•Amyloidosis that they’ve done so. -Alzheimer’s patients may also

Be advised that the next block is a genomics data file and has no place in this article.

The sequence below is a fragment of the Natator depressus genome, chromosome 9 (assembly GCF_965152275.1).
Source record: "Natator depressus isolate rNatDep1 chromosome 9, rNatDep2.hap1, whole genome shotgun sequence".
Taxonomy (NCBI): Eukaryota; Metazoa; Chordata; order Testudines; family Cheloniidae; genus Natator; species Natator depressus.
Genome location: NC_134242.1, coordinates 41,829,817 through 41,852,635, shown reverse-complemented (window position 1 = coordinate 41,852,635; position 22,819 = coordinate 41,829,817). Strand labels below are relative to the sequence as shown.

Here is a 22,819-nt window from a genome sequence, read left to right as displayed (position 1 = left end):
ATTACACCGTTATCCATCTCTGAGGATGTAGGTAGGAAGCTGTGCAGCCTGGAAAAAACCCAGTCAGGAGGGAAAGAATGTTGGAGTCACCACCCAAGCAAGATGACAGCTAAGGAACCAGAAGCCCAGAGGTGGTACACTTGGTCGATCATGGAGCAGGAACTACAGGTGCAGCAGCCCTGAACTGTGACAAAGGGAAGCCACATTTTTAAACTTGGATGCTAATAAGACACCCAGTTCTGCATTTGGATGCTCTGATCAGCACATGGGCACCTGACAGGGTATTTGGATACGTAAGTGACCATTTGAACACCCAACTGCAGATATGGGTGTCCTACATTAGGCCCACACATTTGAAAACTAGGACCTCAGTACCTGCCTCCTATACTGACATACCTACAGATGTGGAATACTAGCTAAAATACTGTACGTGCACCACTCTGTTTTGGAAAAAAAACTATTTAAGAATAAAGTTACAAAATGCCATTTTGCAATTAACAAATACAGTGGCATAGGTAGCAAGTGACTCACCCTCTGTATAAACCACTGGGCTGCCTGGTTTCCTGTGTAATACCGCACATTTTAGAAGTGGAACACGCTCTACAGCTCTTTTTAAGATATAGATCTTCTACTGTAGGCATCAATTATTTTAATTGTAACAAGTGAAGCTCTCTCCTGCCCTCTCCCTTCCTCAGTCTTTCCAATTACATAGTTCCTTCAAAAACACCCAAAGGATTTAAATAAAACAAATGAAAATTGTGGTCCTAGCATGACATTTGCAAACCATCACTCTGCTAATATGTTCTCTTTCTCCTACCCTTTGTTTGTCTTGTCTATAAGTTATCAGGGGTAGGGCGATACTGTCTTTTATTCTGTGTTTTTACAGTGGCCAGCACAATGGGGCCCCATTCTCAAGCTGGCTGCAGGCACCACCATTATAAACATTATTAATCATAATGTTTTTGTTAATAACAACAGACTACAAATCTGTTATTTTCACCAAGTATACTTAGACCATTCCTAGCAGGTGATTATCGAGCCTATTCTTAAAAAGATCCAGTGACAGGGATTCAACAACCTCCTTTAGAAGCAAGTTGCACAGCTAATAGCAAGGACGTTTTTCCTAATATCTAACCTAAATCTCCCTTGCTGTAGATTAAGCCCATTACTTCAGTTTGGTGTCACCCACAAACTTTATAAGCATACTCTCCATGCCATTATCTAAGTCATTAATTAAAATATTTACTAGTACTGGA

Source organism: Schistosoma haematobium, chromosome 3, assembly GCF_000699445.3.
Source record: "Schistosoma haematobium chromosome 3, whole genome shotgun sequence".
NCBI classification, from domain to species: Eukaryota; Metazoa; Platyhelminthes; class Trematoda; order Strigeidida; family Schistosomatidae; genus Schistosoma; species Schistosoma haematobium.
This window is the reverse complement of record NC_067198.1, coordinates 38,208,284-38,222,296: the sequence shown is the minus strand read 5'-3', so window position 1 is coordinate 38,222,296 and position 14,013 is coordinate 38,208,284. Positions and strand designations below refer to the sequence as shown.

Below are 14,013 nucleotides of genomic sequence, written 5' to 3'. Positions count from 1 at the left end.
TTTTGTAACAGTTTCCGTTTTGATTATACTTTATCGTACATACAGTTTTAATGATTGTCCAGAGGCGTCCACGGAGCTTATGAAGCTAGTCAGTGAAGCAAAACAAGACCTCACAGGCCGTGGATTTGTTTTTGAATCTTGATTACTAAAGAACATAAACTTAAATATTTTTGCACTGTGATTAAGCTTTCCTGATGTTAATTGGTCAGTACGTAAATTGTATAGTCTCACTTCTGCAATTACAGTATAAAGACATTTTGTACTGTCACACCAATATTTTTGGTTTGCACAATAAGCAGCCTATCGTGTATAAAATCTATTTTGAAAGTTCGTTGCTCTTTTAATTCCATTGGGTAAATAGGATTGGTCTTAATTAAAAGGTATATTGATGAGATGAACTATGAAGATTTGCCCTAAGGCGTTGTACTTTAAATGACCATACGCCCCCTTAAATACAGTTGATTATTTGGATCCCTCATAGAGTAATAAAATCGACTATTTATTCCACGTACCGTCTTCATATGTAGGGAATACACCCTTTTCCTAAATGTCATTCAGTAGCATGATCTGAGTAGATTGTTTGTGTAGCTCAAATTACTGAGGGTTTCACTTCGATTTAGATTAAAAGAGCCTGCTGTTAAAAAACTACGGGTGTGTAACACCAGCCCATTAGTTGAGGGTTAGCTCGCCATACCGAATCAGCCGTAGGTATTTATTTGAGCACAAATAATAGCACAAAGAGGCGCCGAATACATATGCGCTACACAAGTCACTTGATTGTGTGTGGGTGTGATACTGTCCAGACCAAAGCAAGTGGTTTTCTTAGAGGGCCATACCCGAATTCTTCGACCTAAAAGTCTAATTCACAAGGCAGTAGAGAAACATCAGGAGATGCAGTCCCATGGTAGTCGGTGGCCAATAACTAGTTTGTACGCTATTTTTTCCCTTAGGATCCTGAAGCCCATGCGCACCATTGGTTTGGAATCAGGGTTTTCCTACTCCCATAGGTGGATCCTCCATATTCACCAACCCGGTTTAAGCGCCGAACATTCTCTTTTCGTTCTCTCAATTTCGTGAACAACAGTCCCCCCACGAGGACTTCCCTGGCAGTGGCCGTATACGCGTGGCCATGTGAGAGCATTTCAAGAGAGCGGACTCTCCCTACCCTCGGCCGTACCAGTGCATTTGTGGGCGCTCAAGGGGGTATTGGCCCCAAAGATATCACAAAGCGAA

•Amyloidosis is a relatively uncommon set of diseases, caused by a gradual gathering of amyloid in a person’s organs, usually the nervous system, heart, liver and kidneys. Amyloid is an irregular protein structure that is produced within a person’s bone marrow. •Alzheimer’s disease is the single most common type of amyloidosis and is a progressive disease that alters one’s memory, as well as other significant functions of the brain. The hippocampus, which is integral in the formation of new memories is effected in the first period of Alzheimer’s disease. Research has found that the volume of the hippocampus is decreased by over twenty percent in the cases of Alzheimer’s patients. •Alzheimer’s is also the main cause of dementia, a series of impairments that culminate in the loss of cognitive abilities. In frontotemporal dementia, a patient’s eating habits are often disrupted, due to the a deterioration in the hypothalamus.  • According to an article published in the Lancet on 30 April 2011, entitled “The three stages of Alzheimer’s disease”, at the turn of this century, there was reportedly 24 million people living with dementia across the globe, the majority of which are believed to have Alzheimer’s disease. This number is expected to increase to over 80 million in approximately the next 20 years.Patients experience trouble remembering  people’s names and may also notice that they’re starting to forget the names of places or objects, more often than they once might have. It’s quite important to note also that it’s perfectly normal to forget an acquittance’s name, or to run an errand now and again, but if it begins to impact adversely on routine daily life, this may be a sign of an underlying condition such as Alzheimer’s, or a less aggressive condition known as mild cognitive impairment.  -They may begin to call things by the incorrect name and are afterwards not conscious of the fact that they’ve done so. -Alzheimer’s patients may also place items in uncommon locations. For example, when unpacking the shopping bag, a person may place toothpaste in the oven, and then later have no recollection of doing so and subsequently be unable to find the toothpaste. -Repetition is another significant sign of Alzheimer’s. A typical scenario may be them asking the same question continuously, due to the person forgetting that they’ve already asked the particular question. They may ask what day it is several times everyday unknown to themselves. – Confusion, increased anxiety levels, detachment, loss of self-confidence and self-esteem, and fearfulness are also very common in the early stage Alzheimer’s patient.  – Lapses in reasoning and finding it difficult to make decisions in most, or possibly all aspects of life, is also symptomatic of Alzheimer’s. The neurophysiological damage to the frontal lobe, an area involved In reasoning & planning, has a causative role in these symptoms.  – Ambling around aimlessly is another indicator of the disease. They may also become confused in a well-known environment and question how they got there and why they are there. – Low mood & differences in personality are 2 main symptoms of Alzheimer’s also. Neurophysiological changes in the amygdala cause this. -Requiring significantly longer to perform routine everyday duties is often seen in Alzheimer’s. Once relatively easy tasks to the patient, like for example running errands, or doing mental sums, become increasingly laborious.  – Forgetting or confusing dates & times on quite a regular basis, & not recalling them until some time after, or perhaps not remembering them at all, is also symptomatic of the disease. This impacts on a person’s day to day living as they may forget to attend multiple engagements & family functions, & may also notice they’re making mistakes in their jobs. •Aphasia- Patients encounter significant difficulties when speaking and also greater challenges in interpreting language, both aurally and whilst reading. Difficulty with writing can also occur, with agraphia being among one of the earliest signs of Alzheimer’s Disease. Misspellings, written and oral grammatical errors, and an overalll decline in one’s ability to articulate themselves are all classical presenting symptoms of Alzheimer’s. In fact, the examination of writing skills has been shown through studies, to be a suitable means with which to assess what stage of dementia a patient is at.  •Sleep disturbances – The pathophysiological effects of Alzheimer’s on the brain is believed to alter the sleep/wake cycle. In the first stage of the disease, people with Alzheimer’s may sleep excessively & often awake confused. In the later stages of the disease, people with Alzheimer’s sleep much less and at irregular intervals, often dozing in and out of sleep during the day and throughout the night. •Hallucinations, events characterized by the apparent perception of someone or something that’s not actually there, often increase in severity as the patient’s condition declines. •Patients, according to the Alzheimer’s Society in Britain, often encounter difficulties with eyesight and spatial awareness, such as finding it difficult to negotiate steps and in maneuvering objects.  •At this middle stage, patients also have a decline in their ability to focus on a series of chores, or to concentrate on a novel, or the plot of a film,  for example. •In the third stage of the disease, the symptoms experienced by the individual become more acute & hence, become increasingly distressing for the person to cope with on a daily basis. •Delusions, as well as hallucinations may occur at a greater frequency, and the patient may also become increasingly agitated & disorientated -even at home and amidst local surroundings. They may also act in a violent manner during episodes of hallucinations, in which they hear or see things which are not actually present. Delusions, when people begin to believe things that are not true, are more common than hallucinations.  •Other prominent symptoms classified by the NHS, as part of the later stage of the disease are aphasia, dysphagia, substantial unintended weight loss, urinary incontinence and a drastic decline in both short and long term memory. Sadness, apathy, nervousness and frustration are also experienced by the patient.  •Alzheimer’s patients at this stage also become very feeble, and often struggle to for example, put on their shoes or go the bathroom without help. This inevitably results in a loss of independence and dignity for the individual. Patients also report that pass times they once found enjoyment in, become both tedious and taxing.   •According to the Alzheimer’s Society in the UK, people diagnosed with Alzheimer’s disease live approximately 8-10 years from the time at which the early stages of the disease present itself.  •Age is the principle risk factor for developing Alzheimer’s. The risk of the disease increases substantially after the age of 65, and a person’s chance of developing dementia increases twofold every ten years after the age of 60. Moreover, over 30% of patients are over the age of eighty-five. Early onset Alzheimer’s can also occur in a person’s 40s & 50s. Furthermore, a medical research finding published by the Feinberg School of Medicine in the Northwestern University, Chicago, found an accumulation of protein amyloid deposits in the brains of some deceased young adults, of 20 years old. Such a finding is highly indicative of the preclinical stages of Alzheimer’s disease.  •Smoking -Studies have also concluded that smokers are placed at over a 40% greater risk of developing Alzheimer’s disease, when compared with non-smokers and also ex-smokers. Additionally, research has shown that ex-smokers can lower their risk of Alzheimer’s via smoking cessation.  •Hypercholesterolemia and hypertension have both been established as risks for the development of Alzheimer’s disease, particularly vascular dementia, due to the damage to the blood vasculature. The Alzheimer’s Association reports that multiple studies have established the strength of the heart-head connection, given that the heart is the principle organ supplying blood to our brains. Hence, any pathology of the heart, or indeed the circulatory system in general, can also cause damage to the brain and it’s cognitive function. Such research has shown that tangles and plaques are more likely to trigger the development of Alzheimer’s, if damage to the brain’s blood vasculature has also occurred. •Obesity and lack of exercise has also been linked to the development of Alzheimer’s disease, and thus healthcare professionals recommend daily exercise and a balanced healthy diet, with the inclusion of fruits and vegetables, to help ward of dementia.  A study carried out by Rush University Medical Centre in Chicago found that a daily serving of green leafy vegetables prevents cognitive decline with age and facilitates  memory preservation. Vegetables such as kale and spinach are particularly beneficial to brain function, owing to their high Vitamin K content.  Another study carried out by the University of Manchester, UK, found that eating purple coloured fruits such as blueberries, may prevent Alzheimer’s Disease. This is due to the fact that it absorbs detrimental iron compounds within the body, by a method of detoxification.  •A correlation has also been established between depression and dementia, although the research currently is quite conflicting about whether depression is a risk factor for dementia, or rather a symptom of the early stages of this progressive disease. Patients, especially during the first and second stages of Alzheimer’s disease may feel isolated and anxious. They often withdraw socially, find it difficult to maintain focus and their thought process and rationalization skills may be altered.  • People who have sustained either a severe head injury, or repeated head injuries are also at greater risk of developing dementia later on in life, particularly if the trauma occurs on more than one occasion, or if loss of consciousness occurs. Medical investigations suggest this may be due to the deposits, which accumulate in the brain as a result of a head injury, perhaps playing a role in causing dementia.